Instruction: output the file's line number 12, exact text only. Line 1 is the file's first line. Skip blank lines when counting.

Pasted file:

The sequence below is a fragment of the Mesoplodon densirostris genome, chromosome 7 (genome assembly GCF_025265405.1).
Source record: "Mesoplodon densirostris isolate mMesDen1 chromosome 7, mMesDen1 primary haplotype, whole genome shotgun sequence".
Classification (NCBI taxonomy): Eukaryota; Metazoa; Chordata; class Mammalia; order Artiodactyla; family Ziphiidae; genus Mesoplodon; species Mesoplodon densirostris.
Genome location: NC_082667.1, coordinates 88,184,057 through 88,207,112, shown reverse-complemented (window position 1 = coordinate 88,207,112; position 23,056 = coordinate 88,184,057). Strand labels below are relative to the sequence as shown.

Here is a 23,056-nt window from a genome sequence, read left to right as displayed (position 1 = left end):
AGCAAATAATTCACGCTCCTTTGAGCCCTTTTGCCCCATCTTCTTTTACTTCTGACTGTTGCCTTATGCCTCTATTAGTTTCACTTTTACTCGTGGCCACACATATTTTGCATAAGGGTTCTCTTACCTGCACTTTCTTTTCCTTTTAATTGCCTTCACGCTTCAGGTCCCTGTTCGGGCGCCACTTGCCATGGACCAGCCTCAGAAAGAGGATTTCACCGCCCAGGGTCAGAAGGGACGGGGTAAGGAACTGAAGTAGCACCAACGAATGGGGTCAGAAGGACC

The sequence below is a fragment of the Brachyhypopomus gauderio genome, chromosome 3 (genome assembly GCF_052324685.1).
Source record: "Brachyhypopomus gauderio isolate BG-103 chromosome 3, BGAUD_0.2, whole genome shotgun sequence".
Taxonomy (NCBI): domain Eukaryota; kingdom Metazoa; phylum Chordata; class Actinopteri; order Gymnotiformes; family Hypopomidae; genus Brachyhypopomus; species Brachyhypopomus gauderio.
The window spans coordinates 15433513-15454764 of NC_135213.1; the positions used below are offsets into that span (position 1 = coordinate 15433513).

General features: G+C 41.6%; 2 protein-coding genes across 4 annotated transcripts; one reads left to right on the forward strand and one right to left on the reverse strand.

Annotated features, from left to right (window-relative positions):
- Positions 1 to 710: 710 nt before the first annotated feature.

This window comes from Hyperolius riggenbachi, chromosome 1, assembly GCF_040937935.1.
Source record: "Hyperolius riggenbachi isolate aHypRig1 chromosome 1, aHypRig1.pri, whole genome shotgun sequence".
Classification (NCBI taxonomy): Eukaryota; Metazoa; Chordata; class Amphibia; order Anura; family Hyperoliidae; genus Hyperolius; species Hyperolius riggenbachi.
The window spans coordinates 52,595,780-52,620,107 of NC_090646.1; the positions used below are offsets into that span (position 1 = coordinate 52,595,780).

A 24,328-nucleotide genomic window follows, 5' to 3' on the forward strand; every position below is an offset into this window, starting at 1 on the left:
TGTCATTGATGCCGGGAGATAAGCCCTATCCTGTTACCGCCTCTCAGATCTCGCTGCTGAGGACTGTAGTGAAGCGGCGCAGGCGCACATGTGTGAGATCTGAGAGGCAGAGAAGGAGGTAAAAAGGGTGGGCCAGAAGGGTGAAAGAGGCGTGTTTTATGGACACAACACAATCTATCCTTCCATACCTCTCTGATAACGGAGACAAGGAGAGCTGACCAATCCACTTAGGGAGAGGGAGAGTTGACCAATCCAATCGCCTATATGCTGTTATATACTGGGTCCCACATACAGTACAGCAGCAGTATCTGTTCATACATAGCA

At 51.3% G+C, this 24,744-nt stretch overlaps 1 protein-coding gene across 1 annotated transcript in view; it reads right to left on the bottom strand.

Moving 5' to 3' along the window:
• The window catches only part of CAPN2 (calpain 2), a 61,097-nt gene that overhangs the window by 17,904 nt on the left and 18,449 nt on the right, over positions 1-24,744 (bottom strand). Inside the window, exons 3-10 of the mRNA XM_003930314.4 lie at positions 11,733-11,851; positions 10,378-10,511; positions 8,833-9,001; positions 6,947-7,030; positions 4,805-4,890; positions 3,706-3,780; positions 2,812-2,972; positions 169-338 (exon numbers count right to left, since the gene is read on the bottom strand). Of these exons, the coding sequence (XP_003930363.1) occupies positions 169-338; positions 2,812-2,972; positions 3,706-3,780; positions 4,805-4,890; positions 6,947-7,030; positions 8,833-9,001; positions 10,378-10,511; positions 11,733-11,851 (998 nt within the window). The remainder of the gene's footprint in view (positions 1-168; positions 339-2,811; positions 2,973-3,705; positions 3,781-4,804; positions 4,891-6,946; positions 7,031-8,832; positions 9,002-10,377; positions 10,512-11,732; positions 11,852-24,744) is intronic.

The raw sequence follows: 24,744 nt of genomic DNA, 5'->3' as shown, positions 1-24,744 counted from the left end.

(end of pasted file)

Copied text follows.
Annotated features, from left to right (window-relative positions):